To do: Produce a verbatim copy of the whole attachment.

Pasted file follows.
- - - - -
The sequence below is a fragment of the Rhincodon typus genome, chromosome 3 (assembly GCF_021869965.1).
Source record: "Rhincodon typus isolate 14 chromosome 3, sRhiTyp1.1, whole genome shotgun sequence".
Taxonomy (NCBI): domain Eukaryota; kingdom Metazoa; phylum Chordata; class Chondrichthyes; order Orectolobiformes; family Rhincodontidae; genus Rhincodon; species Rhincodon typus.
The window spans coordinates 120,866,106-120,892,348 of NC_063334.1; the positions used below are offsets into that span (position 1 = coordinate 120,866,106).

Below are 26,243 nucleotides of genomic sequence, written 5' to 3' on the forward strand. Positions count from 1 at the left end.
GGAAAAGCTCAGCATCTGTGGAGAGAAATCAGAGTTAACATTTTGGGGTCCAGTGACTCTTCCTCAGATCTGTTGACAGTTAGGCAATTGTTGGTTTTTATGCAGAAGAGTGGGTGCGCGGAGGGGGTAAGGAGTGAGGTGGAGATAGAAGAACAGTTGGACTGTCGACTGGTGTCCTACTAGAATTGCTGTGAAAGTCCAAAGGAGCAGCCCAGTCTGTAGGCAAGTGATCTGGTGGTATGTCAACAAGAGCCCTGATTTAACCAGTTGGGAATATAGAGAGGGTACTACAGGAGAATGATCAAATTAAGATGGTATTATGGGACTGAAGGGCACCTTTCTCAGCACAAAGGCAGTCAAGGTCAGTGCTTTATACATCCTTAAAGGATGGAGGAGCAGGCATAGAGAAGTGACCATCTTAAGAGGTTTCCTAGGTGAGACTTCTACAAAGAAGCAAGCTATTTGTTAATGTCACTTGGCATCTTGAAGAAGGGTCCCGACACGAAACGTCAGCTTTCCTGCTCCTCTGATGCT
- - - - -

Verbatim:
The sequence below is a fragment of the Rhincodon typus genome, chromosome 3 (assembly GCF_021869965.1).
Source record: "Rhincodon typus isolate 14 chromosome 3, sRhiTyp1.1, whole genome shotgun sequence".
Taxonomy (NCBI): domain Eukaryota; kingdom Metazoa; phylum Chordata; class Chondrichthyes; order Orectolobiformes; family Rhincodontidae; genus Rhincodon; species Rhincodon typus.
The window spans coordinates 120,866,106-120,892,348 of NC_063334.1; the positions used below are offsets into that span (position 1 = coordinate 120,866,106).

Below are 26,243 nucleotides of genomic sequence, written 5' to 3' on the forward strand. Positions count from 1 at the left end.
GGAAAAGCTCAGCATCTGTGGAGAGAAATCAGAGTTAACATTTTGGGGTCCAGTGACTCTTCCTCAGATCTGTTGACAGTTAGGCAATTGTTGGTTTTTATGCAGAAGAGTGGGTGCGCGGAGGGGGTAAGGAGTGAGGTGGAGATAGAAGAACAGTTGGACTGTCGACTGGTGTCCTACTAGAATTGCTGTGAAAGTCCAAAGGAGCAGCCCAGTCTGTAGGCAAGTGATCTGGTGGTATGTCAACAAGAGCCCTGATTTAACCAGTTGGGAATATAGAGAGGGTACTACAGGAGAATGATCAAATTAAGATGGTATTATGGGACTGAAGGGCACCTTTCTCAGCACAAAGGCAGTCAAGGTCAGTGCTTTATACATCCTTAAAGGATGGAGGAGCAGGCATAGAGAAGTGACCATCTTAAGAGGTTTCCTAGGTGAGACTTCTACAAAGAAGCAAGCTATTTGTTAATGTCACTTGGCATCTTGAAGAAGGGTCCCGACACGAAACGTCAGCTTTCCTGCTCCTCTGATGCT